In the Cherokee matriarchal nation, men hunted and women worked the fields. Men prepared for hunting by purifying themselves in a sacred ritual before the hunt. Cherokees traditionally hunted in Tennessee, Georgia and the Carolinas. As a resourceful people, Cherokees, like the majority of native American tribes, respected nature and used every part of the animal after a hunt. Ancient techniques combined with folklore and polytheistic religion led to a highly distinct set of hunting traditions among the Cherokee.
Only priests or shamans would hunt the rattlesnake, a sacred animal and chief of the legendary Snake Tribe. They would use the parts of the rattlesnake, the flesh, fangs and rattles for medicinal and ceremonial purposes. Shamans would ask for forgiveness and pardon for killing the rattlesnake by conducting religious rites and ceremonies in a specific order.
The Cherokee incorporated religious rituals into their hunting traditions. Hunters would abstain from sexual intercourse four days prior to and four days after a hunt in a form of purification to please the spirits. The two great gods of hunting were Nû'ntâ, god of fire or the sun and the Long Person, the name for the river or water god. Before a hunting expedition, a hunter would dip in a pool of water at sundown while singing an ancient chant. He would fast the next day and, again at sundown, dip in water while chanting. On the second night, he would cook a meal, eat, and then spread the ashes from the fire across his chest. On the third morning, after pleasing the fire and water gods, the hunters would begin the hunt.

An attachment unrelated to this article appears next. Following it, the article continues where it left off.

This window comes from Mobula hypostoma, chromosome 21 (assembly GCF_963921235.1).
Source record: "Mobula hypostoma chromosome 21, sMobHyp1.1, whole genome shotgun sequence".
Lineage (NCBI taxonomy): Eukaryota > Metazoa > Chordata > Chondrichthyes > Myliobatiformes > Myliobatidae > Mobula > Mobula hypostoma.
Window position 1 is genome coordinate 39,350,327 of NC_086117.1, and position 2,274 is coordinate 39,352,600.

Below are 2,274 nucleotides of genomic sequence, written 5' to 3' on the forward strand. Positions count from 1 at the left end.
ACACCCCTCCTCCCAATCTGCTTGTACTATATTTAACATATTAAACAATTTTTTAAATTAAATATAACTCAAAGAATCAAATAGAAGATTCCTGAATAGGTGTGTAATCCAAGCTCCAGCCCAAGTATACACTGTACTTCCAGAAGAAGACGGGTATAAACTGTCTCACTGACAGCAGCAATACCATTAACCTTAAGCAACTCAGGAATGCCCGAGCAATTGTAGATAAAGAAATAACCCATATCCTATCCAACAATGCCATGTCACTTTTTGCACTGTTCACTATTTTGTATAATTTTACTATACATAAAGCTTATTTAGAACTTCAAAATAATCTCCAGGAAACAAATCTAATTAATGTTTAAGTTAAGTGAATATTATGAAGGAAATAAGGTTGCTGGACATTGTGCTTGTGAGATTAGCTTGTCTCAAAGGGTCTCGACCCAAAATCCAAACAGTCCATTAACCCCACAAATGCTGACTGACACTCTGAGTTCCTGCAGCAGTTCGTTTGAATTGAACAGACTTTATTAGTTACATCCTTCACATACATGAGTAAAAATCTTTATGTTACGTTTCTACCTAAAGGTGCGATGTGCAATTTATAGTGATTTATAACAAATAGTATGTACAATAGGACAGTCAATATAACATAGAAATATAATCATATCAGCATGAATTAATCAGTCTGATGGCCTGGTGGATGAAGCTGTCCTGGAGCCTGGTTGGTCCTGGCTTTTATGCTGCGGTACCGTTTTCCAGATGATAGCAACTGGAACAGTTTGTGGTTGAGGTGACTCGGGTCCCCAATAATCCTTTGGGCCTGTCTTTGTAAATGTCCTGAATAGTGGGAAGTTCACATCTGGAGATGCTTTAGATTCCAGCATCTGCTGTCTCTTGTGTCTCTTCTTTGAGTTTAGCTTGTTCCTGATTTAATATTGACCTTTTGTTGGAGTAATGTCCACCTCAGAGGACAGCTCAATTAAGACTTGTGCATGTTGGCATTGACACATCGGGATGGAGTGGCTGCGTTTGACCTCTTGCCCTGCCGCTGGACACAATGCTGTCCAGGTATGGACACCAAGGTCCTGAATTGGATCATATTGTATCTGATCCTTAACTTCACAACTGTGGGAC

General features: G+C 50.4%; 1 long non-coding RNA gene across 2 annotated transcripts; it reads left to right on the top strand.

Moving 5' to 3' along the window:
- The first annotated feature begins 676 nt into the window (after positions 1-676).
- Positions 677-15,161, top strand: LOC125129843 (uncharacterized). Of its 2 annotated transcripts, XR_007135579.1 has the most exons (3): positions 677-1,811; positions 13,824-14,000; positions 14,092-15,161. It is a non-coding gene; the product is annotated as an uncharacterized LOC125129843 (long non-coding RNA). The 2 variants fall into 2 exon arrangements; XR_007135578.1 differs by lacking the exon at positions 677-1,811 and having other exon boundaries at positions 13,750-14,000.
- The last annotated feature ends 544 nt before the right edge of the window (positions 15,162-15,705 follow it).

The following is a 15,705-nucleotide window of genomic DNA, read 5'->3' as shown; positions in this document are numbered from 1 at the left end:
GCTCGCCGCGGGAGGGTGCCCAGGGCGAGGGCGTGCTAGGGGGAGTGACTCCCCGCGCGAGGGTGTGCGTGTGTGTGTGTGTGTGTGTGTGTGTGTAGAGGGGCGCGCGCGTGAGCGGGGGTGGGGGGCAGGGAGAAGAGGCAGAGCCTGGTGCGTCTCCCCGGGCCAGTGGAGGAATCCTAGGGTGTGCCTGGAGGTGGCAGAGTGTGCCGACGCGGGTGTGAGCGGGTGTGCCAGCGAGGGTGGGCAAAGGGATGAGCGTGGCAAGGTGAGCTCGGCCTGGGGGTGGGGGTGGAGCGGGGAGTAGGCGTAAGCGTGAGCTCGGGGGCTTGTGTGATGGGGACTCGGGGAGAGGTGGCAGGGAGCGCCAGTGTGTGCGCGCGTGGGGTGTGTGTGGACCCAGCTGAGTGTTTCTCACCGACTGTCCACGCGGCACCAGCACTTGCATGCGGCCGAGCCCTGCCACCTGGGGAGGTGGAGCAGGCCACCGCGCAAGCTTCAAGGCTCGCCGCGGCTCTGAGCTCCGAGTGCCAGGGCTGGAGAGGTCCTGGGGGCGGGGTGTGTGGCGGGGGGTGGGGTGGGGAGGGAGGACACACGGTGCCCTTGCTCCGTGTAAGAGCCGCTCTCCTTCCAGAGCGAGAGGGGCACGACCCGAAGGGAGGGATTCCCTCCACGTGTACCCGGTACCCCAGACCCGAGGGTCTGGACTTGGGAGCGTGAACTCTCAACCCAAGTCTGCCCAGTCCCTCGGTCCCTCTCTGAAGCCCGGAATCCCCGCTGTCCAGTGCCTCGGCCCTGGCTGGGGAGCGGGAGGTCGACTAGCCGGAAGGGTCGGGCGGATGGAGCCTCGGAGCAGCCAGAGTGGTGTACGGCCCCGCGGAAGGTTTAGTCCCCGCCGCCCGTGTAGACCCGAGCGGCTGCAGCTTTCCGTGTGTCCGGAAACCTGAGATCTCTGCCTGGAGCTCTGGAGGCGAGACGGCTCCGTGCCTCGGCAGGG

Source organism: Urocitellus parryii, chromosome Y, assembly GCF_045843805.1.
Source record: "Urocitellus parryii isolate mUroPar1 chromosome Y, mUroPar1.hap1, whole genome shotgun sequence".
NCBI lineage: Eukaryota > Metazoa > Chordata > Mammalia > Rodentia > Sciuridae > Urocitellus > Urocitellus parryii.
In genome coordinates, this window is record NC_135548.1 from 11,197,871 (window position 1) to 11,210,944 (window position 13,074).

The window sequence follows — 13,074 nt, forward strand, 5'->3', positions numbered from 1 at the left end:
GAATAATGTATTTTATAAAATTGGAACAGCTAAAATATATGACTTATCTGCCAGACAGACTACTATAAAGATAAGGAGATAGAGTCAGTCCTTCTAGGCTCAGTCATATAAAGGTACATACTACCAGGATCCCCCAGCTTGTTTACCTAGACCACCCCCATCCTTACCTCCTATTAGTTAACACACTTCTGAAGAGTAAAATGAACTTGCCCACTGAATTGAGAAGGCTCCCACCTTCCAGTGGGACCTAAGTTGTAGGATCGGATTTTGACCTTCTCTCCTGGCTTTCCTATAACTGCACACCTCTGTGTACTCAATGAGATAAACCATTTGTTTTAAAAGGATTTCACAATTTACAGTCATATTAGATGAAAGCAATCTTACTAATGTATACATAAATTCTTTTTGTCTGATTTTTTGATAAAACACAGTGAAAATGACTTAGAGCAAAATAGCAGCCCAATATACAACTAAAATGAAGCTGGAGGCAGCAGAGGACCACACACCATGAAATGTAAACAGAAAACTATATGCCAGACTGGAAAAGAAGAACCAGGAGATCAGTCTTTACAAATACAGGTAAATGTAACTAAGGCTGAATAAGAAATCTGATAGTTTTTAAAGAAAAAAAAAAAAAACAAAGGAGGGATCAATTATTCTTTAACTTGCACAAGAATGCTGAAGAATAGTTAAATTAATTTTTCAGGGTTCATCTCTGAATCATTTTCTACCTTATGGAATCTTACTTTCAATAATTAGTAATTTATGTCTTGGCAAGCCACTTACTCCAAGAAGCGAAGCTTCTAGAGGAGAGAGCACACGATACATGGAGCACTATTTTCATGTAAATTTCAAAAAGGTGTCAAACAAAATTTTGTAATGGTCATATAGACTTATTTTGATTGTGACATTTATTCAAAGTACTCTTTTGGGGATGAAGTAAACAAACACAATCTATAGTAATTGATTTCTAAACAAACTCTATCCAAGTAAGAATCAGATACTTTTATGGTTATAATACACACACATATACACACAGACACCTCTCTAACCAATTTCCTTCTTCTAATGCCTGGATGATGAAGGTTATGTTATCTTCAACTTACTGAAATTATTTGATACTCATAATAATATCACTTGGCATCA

While hunting, Cherokee hunters would pray to the wind, rivers and mountains for success. After killing an animal, Cherokee hunters would ask the gods' forgiveness for taking the animal's life. After killing a deer, the hunters would throw the tongue and some of its meat into the fire as a sacrifice.
Hunting in groups, a band of Cherokee hunters started in the morning to look for game. A hunting expedition often lasted several days but rarely longer than a week. Unlike the plains Indians, the Cherokee lived in woodlands where animals were bountiful. They hunted a variety of animals including deer, turkey, fox, rabbit, elk and bear. Deer were especially important for the Cherokee lifestyle as they used every part, including the hides for clothing and tent-making.
Skilled With Weaponry
Cherokees were skilled craftsmen and used a variety of weapons for hunting and warfare. The Cherokees used the familiar bow and arrow as a long-range weapon to take down big game, such as deer. Cherokees made bows and arrows using flint, feathers, cane shaft, sycamore, hickory and bear oil. Small game, such as bird and rabbit, was often taken down with blowdarts made of locust and thistle. Cherokees had other hunting tools to choose from including spears, used for fish, and axes, used for small game and warfare. Each weapon was prayed over and blessed before it was used in a hunt.
Religious beliefs led Cherokee hunters to observe certain taboos to avoid when hunting. For example, wolves, eagles and rattlesnakes were considered sacred and not to be killed. On rare occasions, a tribe would need parts from these animals for ceremonial use. In these special instances, a special pack of hunters were sent to hunt and kill these sacred animals. The sinews, or hamstrings, of deer were not to be eaten. When a deer was killed, the hamstrings would be left on the remains of the body as a sign of respect to the animal's spirit.
Jacob Broadley has been a writer since 2008. He has a Bachelor of Science in cellular biology from the University of Louisville and is pursuing his M.D. from the American University of the Caribbean.